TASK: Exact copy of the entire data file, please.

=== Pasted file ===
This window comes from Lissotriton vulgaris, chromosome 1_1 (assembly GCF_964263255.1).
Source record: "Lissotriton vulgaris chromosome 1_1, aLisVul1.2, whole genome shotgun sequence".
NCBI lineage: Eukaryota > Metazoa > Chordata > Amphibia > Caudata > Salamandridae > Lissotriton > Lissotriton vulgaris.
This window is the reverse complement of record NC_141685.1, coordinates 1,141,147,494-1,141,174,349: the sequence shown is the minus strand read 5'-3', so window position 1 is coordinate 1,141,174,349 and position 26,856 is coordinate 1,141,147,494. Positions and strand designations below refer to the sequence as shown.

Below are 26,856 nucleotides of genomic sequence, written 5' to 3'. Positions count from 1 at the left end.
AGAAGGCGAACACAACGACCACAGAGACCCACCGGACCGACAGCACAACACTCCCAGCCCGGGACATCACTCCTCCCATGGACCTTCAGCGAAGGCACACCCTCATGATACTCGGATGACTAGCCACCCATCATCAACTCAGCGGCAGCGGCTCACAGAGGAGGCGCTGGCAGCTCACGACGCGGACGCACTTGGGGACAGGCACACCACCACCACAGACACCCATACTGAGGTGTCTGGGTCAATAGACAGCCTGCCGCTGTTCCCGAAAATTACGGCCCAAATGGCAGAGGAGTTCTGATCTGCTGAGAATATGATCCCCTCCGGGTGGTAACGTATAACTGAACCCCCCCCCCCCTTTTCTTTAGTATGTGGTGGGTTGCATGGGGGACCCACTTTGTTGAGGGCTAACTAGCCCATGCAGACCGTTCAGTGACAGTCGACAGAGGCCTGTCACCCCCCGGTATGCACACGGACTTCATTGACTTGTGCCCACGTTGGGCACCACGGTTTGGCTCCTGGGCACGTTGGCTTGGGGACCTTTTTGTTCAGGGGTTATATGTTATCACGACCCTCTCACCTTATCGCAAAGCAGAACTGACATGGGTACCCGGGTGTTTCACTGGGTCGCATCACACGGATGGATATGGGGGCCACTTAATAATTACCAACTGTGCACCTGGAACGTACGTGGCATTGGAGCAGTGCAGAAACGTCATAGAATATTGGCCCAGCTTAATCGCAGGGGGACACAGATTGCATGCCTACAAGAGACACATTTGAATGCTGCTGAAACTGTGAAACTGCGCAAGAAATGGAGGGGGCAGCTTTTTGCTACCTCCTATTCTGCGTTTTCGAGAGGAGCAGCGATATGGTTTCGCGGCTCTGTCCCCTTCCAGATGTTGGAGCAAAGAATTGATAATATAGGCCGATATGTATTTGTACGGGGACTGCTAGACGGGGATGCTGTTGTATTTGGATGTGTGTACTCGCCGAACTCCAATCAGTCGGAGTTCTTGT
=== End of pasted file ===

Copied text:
This window comes from Lissotriton vulgaris, chromosome 1_1 (assembly GCF_964263255.1).
Source record: "Lissotriton vulgaris chromosome 1_1, aLisVul1.2, whole genome shotgun sequence".
NCBI lineage: Eukaryota > Metazoa > Chordata > Amphibia > Caudata > Salamandridae > Lissotriton > Lissotriton vulgaris.
This window is the reverse complement of record NC_141685.1, coordinates 1,141,147,494-1,141,174,349: the sequence shown is the minus strand read 5'-3', so window position 1 is coordinate 1,141,174,349 and position 26,856 is coordinate 1,141,147,494. Positions and strand designations below refer to the sequence as shown.

Below are 26,856 nucleotides of genomic sequence, written 5' to 3'. Positions count from 1 at the left end.
AGAAGGCGAACACAACGACCACAGAGACCCACCGGACCGACAGCACAACACTCCCAGCCCGGGACATCACTCCTCCCATGGACCTTCAGCGAAGGCACACCCTCATGATACTCGGATGACTAGCCACCCATCATCAACTCAGCGGCAGCGGCTCACAGAGGAGGCGCTGGCAGCTCACGACGCGGACGCACTTGGGGACAGGCACACCACCACCACAGACACCCATACTGAGGTGTCTGGGTCAATAGACAGCCTGCCGCTGTTCCCGAAAATTACGGCCCAAATGGCAGAGGAGTTCTGATCTGCTGAGAATATGATCCCCTCCGGGTGGTAACGTATAACTGAACCCCCCCCCCCCTTTTCTTTAGTATGTGGTGGGTTGCATGGGGGACCCACTTTGTTGAGGGCTAACTAGCCCATGCAGACCGTTCAGTGACAGTCGACAGAGGCCTGTCACCCCCCGGTATGCACACGGACTTCATTGACTTGTGCCCACGTTGGGCACCACGGTTTGGCTCCTGGGCACGTTGGCTTGGGGACCTTTTTGTTCAGGGGTTATATGTTATCACGACCCTCTCACCTTATCGCAAAGCAGAACTGACATGGGTACCCGGGTGTTTCACTGGGTCGCATCACACGGATGGATATGGGGGCCACTTAATAATTACCAACTGTGCACCTGGAACGTACGTGGCATTGGAGCAGTGCAGAAACGTCATAGAATATTGGCCCAGCTTAATCGCAGGGGGACACAGATTGCATGCCTACAAGAGACACATTTGAATGCTGCTGAAACTGTGAAACTGCGCAAGAAATGGAGGGGGCAGCTTTTTGCTACCTCCTATTCTGCGTTTTCGAGAGGAGCAGCGATATGGTTTCGCGGCTCTGTCCCCTTCCAGATGTTGGAGCAAAGAATTGATAATATAGGCCGATATGTATTTGTACGGGGACTGCTAGACGGGGATGCTGTTGTATTTGGATGTGTGTACTCGCCGAACTCCAATCAGTCGGAGTTCTTGT